By Anna Whittaker, Local Democracy Reporter
More than £3m in Government funding is set to help struggling Nottinghamshire families until March – but concerns have been raised about what support will be available after the pandemic.
In autumn, Nottinghamshire County Council was allocated £5.6m to support those in “immediate need” during the pandemic through food, energy and water bills and other essential costs.
The funding must be spent by March 2022 – but a councillor raised concerns during a Communities Committee on January 26, saying “once Covid has gone, poverty still exists”.
A total of £2.3m of the funding was used to provide food vouchers to children entitled to Free School Meals for each of the five school holiday weeks between October and the end of March.
The remaining £3.3m is now being spent by the authority.
Mark Walker, Group Manager, Trading Standards and Communities, said as of January 24, 6,233 households had received a total of £477,545 split between food and energy costs.
He said nearly a quarter of the pot had gone into Ashfield while Bassetlaw had received 7.7 per cent of the funding.
Councillor Glynn Gilfoyle (Lab) said: “Clearly Covid has highlighted the state of poverty which is out there in the Nottinghamshire community.
“My concern is once this money is finished, what is going to be there to support the families that are still suffering from poverty?
“It is an ongoing problem, it is not going to end on March 31, it is still going to be there.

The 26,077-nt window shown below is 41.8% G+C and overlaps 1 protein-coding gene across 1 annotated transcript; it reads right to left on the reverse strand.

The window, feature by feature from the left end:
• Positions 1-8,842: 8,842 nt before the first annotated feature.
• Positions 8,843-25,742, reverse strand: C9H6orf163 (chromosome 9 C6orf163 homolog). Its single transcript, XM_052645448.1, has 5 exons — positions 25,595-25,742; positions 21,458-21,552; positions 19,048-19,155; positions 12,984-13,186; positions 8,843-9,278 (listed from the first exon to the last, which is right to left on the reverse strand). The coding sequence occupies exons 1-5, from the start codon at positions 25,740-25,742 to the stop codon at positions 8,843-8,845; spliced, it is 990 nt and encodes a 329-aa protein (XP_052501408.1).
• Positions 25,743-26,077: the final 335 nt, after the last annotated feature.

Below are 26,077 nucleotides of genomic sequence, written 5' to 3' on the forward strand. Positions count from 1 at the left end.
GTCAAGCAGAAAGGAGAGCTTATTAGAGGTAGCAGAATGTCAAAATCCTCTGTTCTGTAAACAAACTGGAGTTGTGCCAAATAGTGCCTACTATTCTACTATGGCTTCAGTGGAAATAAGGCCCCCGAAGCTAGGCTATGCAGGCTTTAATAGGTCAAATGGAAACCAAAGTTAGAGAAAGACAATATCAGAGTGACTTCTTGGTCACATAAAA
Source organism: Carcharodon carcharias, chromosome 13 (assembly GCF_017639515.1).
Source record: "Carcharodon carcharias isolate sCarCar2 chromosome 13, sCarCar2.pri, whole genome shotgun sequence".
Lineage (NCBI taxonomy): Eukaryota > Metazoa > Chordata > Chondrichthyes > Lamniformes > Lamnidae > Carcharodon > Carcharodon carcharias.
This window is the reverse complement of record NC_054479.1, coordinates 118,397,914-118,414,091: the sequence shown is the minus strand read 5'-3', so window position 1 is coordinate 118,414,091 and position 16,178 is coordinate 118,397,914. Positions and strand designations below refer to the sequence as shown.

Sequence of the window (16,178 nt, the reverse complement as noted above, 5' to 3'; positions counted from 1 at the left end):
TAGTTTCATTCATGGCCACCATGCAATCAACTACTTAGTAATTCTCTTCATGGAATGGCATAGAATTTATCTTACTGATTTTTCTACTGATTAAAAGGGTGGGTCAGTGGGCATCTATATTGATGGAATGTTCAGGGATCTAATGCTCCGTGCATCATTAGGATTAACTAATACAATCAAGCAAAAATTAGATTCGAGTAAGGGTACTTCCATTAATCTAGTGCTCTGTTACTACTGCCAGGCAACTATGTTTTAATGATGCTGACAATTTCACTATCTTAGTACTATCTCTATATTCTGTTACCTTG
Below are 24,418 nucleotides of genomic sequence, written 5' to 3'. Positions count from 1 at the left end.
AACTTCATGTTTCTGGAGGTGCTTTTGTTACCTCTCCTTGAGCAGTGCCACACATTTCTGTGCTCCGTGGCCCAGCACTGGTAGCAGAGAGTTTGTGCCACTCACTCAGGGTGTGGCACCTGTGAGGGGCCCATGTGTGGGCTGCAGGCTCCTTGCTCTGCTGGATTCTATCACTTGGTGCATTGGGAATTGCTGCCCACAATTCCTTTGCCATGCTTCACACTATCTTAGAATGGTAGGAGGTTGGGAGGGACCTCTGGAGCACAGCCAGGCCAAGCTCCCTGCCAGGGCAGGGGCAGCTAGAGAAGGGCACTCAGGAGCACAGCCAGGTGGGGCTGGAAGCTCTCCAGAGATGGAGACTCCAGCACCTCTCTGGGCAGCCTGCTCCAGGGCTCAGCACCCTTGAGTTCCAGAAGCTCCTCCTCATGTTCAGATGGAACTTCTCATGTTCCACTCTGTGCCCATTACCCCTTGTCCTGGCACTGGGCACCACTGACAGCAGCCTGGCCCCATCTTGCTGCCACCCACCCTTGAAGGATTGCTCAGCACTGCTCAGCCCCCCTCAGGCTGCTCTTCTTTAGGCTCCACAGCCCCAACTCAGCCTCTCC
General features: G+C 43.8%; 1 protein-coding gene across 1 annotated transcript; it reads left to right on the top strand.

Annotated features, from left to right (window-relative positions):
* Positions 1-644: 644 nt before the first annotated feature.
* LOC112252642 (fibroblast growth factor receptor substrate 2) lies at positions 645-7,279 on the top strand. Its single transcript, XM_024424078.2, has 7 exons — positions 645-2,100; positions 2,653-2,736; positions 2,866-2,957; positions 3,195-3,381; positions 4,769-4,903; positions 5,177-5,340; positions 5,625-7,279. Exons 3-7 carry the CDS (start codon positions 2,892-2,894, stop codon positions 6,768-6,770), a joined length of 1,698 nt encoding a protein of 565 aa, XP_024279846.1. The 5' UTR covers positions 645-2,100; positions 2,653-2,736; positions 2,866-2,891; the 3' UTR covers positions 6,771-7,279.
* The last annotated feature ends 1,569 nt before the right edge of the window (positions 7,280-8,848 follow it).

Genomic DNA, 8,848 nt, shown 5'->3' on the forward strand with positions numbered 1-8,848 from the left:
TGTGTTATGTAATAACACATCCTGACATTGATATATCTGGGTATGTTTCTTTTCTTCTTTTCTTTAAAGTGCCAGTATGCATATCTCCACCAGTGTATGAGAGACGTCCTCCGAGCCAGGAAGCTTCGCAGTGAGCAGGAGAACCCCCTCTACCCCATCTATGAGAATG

“Is there more money that is going to be made available for the longer term for those individuals? We need to be helping.
“I really support it but I am concerned for the future. Once Covid has gone, poverty still exists.”
Mr Walker responded: “We are working within the Government framework and the funding period ends on March 31 so we have to deploy the funding by that point.”
The authority has also decided to open the Household Support Fund for residents to apply directly for financial assistance without the need to be referred through a professional.
Councillor John Cottee, chairman of the county council’s Communities Committee, said: “We recognise that a significant number of residents and households across Nottinghamshire have experienced immense difficulties throughout the past two years due to the Covid-19 pandemic.
“Therefore, I sincerely hope speeding up the process of how we provide support to people most in need by enabling them to make an application directly to the Household Support Fund, will help to alleviate some of the financial worries they are currently facing.”
Councillors voted unanimously in favour of the recommendations to establish three temporary roles to help with the delivery of the funding before the scheme ends in March.